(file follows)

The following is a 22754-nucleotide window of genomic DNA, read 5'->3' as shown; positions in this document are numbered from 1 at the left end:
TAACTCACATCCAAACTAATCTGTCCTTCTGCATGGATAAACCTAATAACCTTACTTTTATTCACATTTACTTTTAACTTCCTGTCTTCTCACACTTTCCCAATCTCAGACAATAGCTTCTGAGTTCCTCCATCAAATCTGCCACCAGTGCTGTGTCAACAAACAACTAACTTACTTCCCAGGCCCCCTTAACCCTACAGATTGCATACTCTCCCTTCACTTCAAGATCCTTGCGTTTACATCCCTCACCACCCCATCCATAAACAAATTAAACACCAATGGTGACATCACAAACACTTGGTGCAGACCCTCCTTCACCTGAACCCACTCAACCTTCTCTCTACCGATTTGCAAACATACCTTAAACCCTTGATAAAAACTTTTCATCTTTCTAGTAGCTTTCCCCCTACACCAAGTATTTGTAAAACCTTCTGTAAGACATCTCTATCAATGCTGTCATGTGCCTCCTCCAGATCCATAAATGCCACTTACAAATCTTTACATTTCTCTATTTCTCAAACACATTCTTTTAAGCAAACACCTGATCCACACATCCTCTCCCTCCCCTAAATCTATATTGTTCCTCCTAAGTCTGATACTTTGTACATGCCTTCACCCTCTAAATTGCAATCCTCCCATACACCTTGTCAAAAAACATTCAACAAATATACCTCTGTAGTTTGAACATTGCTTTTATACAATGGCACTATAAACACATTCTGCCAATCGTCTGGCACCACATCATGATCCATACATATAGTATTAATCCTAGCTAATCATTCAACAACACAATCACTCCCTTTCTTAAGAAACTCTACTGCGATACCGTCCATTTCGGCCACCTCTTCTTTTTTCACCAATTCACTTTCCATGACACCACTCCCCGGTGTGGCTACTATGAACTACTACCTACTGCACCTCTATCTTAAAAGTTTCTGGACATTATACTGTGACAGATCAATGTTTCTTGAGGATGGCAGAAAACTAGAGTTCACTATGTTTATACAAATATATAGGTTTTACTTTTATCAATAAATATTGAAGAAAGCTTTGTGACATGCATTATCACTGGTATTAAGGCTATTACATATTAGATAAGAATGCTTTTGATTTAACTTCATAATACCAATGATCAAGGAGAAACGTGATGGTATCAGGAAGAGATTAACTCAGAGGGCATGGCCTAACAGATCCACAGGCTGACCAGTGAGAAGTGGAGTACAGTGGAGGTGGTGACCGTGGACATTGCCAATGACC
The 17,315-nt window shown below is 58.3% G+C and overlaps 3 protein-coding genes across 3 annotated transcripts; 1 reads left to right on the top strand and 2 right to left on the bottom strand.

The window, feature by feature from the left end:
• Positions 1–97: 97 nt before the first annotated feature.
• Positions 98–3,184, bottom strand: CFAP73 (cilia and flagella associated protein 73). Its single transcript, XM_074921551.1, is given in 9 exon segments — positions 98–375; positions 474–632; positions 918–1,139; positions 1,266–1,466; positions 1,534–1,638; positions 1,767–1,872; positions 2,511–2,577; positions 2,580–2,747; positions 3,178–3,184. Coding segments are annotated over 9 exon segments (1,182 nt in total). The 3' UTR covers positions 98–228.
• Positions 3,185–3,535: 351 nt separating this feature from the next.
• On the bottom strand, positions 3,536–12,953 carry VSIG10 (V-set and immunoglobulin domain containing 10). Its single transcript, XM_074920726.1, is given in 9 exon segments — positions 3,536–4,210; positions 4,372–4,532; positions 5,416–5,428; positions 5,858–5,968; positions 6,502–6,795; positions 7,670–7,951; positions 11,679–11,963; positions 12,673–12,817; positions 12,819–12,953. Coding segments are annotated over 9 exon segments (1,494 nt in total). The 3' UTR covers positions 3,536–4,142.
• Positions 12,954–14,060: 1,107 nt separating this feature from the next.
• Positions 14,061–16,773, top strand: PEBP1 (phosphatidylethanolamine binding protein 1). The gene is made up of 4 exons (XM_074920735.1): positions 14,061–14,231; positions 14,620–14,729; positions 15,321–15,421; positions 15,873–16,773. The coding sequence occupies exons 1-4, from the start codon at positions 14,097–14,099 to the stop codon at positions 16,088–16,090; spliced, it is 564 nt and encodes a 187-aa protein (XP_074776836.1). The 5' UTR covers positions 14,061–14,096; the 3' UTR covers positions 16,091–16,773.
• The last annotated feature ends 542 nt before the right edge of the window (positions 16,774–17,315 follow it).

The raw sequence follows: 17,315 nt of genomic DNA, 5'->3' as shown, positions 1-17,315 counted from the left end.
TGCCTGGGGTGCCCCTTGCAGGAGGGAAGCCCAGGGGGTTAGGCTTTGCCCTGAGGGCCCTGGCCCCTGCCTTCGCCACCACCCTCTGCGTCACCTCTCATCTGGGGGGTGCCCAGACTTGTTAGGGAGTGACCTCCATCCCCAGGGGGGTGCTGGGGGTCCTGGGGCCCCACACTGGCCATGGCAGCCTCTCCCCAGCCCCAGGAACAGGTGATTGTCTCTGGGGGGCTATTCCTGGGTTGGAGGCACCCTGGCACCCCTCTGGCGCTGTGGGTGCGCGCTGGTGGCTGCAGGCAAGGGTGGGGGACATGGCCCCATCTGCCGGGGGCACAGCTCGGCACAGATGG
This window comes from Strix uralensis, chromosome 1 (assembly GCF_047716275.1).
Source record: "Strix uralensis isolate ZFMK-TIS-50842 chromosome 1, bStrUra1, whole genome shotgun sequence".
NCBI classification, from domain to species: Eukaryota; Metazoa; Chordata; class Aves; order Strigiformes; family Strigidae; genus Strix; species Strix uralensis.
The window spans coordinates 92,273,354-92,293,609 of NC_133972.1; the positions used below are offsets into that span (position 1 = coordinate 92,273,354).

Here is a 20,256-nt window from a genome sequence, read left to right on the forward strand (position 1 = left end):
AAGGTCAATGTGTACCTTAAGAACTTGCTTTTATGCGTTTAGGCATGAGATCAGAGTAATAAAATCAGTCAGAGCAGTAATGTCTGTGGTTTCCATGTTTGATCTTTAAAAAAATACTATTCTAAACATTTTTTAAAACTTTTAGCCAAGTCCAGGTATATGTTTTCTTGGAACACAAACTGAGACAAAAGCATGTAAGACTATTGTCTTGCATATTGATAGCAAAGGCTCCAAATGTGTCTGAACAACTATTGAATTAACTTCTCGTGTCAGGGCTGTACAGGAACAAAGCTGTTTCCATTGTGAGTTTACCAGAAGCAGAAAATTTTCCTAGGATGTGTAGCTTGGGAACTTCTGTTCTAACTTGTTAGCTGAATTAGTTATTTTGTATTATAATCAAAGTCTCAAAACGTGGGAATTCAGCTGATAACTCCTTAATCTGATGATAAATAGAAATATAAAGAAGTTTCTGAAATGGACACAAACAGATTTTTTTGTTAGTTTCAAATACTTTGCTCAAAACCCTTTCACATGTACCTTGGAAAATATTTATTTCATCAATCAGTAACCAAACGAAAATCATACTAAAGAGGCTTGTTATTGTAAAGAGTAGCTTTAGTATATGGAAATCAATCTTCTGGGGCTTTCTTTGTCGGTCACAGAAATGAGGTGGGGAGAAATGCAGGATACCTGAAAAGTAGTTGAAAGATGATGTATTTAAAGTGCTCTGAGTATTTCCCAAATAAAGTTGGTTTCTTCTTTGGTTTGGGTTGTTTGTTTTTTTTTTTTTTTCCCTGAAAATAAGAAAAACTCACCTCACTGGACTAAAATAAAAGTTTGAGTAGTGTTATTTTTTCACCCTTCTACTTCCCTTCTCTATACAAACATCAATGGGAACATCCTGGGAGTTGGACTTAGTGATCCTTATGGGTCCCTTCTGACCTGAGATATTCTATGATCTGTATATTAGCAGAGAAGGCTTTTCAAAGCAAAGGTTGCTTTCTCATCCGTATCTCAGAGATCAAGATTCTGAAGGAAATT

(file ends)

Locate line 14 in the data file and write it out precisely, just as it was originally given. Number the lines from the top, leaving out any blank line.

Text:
This window comes from Strix uralensis, chromosome 1 (assembly GCF_047716275.1).